Begin: Gila Forest, NM
Destination: McDonald Observatory
Stops at Gila Cliff Dwellings National Monument
Woke up in a wonderful high desert landscape replete with Pines and hummingbirds.
Left to drive up to Gila at about 7:35am. It was already bright and sunny like we had slept in too late, but days just start earlier around here. We made the 45 min drive up the 26 miles to the Park entrance and stopped in the Visitor's center for some information.
While inside the visitor's center Em found an awesome bowl that had an Indian type print on it that represented a goat. It's pretty cool looking. So we grabbed that and the requisite t-shirt and headed for the trailhead.
Once we get up to the trail area we can see the dwellings high up on the cliff. Don't be fooled the area information says it is a difficult trail, it's not. If you can climb steps you can get up there.
Anyway once we get up there we meet a ranger named Joe that tells us about the common area in cave 1 (or so it is said to be) complete with kitchen and storage. The area, some surmise, was for ceremonies and this common area was like the concession stand where peeps attending the ceremonies in the other caves could get snacks and refreshments, again or so we are told.
Picture of Joe and Em at the dwelling's beer stand
The other caves you can actually go into and see the walls that were built and kinda still see the wood beams used for the roofs. Hmm, we being a tall people could not have lived there probably hitting our heads all the time. Apart from that if it were instead a living area as opposed to a ceremonial area it had an excellent view, it was near water and fertile valley soils and plentiful hunting. It's most of what people look for in a nice home.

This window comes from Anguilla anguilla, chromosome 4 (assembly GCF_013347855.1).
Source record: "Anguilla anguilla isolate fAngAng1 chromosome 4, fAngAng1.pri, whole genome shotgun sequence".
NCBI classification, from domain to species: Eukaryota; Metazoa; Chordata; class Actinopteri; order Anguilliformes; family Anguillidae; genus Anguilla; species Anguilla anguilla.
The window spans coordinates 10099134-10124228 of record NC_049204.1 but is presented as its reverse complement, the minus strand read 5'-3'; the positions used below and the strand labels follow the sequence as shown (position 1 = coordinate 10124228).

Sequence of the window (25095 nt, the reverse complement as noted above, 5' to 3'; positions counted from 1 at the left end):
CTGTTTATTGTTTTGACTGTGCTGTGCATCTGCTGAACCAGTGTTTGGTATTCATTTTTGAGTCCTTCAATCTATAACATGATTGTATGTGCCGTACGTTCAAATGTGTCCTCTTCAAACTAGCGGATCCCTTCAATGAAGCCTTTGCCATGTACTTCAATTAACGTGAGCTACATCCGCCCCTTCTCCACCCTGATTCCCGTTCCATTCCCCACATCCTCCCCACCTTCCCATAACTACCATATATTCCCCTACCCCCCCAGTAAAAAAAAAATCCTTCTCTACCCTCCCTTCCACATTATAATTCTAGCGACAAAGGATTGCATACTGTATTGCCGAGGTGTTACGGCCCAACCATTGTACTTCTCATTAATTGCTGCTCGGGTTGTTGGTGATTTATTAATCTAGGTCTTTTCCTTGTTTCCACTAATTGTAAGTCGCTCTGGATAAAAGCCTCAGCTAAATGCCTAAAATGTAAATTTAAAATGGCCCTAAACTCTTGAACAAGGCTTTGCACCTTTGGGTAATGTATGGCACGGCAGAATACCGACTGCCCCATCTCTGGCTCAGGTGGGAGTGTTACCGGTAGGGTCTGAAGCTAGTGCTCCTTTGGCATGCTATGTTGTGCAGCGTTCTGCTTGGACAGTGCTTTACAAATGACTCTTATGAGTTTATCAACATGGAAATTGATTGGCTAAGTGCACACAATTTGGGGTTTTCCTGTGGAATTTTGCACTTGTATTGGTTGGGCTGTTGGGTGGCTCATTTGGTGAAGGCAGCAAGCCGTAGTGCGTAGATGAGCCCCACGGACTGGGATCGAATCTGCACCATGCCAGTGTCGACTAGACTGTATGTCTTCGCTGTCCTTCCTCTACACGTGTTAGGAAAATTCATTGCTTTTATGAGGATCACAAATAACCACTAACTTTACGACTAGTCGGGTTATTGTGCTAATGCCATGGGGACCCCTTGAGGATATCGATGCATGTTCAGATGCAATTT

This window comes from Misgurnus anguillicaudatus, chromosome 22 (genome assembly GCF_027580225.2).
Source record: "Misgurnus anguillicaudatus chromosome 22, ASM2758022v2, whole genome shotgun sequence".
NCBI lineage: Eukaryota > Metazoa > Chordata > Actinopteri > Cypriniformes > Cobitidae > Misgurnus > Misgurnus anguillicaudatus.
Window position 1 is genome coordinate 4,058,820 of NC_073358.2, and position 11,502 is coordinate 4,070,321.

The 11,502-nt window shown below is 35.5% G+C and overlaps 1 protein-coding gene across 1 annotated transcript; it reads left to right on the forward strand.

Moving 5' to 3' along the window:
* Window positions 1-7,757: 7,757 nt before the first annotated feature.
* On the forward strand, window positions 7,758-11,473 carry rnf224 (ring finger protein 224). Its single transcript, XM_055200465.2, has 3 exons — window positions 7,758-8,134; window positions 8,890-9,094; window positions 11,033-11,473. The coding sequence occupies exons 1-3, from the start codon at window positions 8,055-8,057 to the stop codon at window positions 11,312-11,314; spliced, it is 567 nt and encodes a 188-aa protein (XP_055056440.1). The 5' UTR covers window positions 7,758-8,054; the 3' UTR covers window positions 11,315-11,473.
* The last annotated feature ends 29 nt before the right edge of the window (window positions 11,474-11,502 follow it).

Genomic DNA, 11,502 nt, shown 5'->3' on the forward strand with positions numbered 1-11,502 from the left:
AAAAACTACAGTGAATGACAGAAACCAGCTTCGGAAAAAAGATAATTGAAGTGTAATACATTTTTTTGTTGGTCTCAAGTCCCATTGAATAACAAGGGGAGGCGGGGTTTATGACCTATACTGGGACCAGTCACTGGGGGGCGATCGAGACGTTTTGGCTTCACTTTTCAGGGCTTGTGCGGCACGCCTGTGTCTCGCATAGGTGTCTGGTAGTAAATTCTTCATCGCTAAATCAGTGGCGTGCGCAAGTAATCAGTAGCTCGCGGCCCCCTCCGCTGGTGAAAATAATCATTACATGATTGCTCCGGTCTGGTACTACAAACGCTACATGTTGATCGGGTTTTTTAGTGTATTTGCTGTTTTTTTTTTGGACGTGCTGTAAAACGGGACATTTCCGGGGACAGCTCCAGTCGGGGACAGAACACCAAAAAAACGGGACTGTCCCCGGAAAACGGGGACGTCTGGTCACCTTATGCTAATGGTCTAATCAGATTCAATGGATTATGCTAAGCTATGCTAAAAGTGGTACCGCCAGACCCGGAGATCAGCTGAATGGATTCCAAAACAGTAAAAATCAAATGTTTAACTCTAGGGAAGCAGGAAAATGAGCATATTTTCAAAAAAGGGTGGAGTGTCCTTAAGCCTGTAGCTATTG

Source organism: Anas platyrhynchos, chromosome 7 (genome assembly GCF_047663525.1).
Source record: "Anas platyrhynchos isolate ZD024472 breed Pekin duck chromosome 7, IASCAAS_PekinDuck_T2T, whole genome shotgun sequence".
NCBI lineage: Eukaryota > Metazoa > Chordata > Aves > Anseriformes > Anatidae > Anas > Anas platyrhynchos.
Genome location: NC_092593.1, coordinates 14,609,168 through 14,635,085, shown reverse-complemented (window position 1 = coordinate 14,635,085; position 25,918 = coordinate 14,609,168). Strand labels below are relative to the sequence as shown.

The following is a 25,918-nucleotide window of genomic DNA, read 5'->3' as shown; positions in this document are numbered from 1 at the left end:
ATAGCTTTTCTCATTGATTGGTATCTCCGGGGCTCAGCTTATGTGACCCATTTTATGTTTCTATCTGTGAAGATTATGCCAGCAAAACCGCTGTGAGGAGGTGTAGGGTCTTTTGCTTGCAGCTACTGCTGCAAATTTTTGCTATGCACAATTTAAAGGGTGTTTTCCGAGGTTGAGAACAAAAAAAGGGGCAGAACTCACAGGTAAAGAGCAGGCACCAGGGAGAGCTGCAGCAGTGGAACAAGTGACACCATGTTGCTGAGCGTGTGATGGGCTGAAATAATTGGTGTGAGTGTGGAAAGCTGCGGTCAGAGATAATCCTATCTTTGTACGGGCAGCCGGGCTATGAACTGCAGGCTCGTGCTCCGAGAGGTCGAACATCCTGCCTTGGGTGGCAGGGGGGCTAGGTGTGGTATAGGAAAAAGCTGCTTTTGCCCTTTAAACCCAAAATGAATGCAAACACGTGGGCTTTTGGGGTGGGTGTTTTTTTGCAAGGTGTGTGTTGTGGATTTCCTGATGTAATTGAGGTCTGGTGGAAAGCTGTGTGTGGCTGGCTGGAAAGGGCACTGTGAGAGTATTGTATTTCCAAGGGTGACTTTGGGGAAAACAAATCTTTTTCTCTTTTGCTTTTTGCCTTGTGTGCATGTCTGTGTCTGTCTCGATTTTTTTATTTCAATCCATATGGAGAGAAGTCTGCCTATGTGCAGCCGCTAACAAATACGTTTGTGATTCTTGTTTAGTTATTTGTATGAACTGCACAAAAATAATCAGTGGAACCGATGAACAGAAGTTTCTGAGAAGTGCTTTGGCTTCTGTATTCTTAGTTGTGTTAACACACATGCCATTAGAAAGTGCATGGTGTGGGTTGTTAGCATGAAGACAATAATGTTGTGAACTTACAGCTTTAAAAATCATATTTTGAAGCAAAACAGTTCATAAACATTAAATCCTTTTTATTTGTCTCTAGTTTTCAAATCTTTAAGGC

There was a second set of dwellings down in the valley area at a camp called lower scorpion camp that wasn't as controlled as the ones upon the cliff but still neat. By not as controlled I mean we wandered around for 15 minutes off trail, well it looked like the trail. I had flashbacks to the Geocaching days. Doh! Emily finally found them:
That was pretty cool. We can sum this up as location location location. We come down off the park area and exit the way we came in, back through the twisty steep thin road with no center line for 18 miles. We saw a landcruiser that looked like it had a riot near it at some point. It had been tipped over in a previous life as the crushed corner of the roof portrayed a slow speed roll over, probably a "oops ran a bit off the road during a snow storm" thing that brought it to it's resting place. Despite the white knuckle ride down the mountainside we leave the park peacefully thinking about our own future dwelling, but a bit taller so we don't bump our heads.